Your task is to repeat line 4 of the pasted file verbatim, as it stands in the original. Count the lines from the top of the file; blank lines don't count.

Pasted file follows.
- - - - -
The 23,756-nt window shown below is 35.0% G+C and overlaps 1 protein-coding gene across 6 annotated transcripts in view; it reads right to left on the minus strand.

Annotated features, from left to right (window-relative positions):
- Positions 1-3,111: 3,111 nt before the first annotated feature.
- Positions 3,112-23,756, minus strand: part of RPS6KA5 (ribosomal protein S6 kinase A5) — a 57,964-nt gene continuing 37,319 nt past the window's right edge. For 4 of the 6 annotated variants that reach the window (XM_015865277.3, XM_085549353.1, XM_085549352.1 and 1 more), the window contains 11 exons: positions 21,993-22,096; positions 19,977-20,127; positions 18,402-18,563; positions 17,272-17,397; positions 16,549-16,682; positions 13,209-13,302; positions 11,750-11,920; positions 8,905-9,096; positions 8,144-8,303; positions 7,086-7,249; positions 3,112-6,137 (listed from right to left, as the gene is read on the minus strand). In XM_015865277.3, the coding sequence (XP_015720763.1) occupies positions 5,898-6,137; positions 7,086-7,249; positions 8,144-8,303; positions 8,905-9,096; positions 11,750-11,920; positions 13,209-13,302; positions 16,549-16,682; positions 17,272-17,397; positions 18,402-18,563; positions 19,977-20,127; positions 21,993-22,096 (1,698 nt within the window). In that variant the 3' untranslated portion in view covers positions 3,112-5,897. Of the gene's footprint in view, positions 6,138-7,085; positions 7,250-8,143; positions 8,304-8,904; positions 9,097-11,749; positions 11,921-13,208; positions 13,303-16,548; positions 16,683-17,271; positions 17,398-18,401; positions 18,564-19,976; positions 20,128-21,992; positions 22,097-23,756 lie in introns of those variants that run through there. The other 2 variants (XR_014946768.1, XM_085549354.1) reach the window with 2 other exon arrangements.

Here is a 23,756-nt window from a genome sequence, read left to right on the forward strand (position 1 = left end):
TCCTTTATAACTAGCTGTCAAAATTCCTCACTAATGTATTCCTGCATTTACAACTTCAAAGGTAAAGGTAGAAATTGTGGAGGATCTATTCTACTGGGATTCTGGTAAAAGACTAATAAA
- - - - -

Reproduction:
- Positions 3,112-23,756, minus strand: part of RPS6KA5 (ribosomal protein S6 kinase A5) — a 57,964-nt gene continuing 37,319 nt past the window's right edge. For 4 of the 6 annotated variants that reach the window (XM_015865277.3, XM_085549353.1, XM_085549352.1 and 1 more), the window contains 11 exons: positions 21,993-22,096; positions 19,977-20,127; positions 18,402-18,563; positions 17,272-17,397; positions 16,549-16,682; positions 13,209-13,302; positions 11,750-11,920; positions 8,905-9,096; positions 8,144-8,303; positions 7,086-7,249; positions 3,112-6,137 (listed from right to left, as the gene is read on the minus strand). In XM_015865277.3, the coding sequence (XP_015720763.1) occupies positions 5,898-6,137; positions 7,086-7,249; positions 8,144-8,303; positions 8,905-9,096; positions 11,750-11,920; positions 13,209-13,302; positions 16,549-16,682; positions 17,272-17,397; positions 18,402-18,563; positions 19,977-20,127; positions 21,993-22,096 (1,698 nt within the window). In that variant the 3' untranslated portion in view covers positions 3,112-5,897. Of the gene's footprint in view, positions 6,138-7,085; positions 7,250-8,143; positions 8,304-8,904; positions 9,097-11,749; positions 11,921-13,208; positions 13,303-16,548; positions 16,683-17,271; positions 17,398-18,401; positions 18,564-19,976; positions 20,128-21,992; positions 22,097-23,756 lie in introns of those variants that run through there. The other 2 variants (XR_014946768.1, XM_085549354.1) reach the window with 2 other exon arrangements.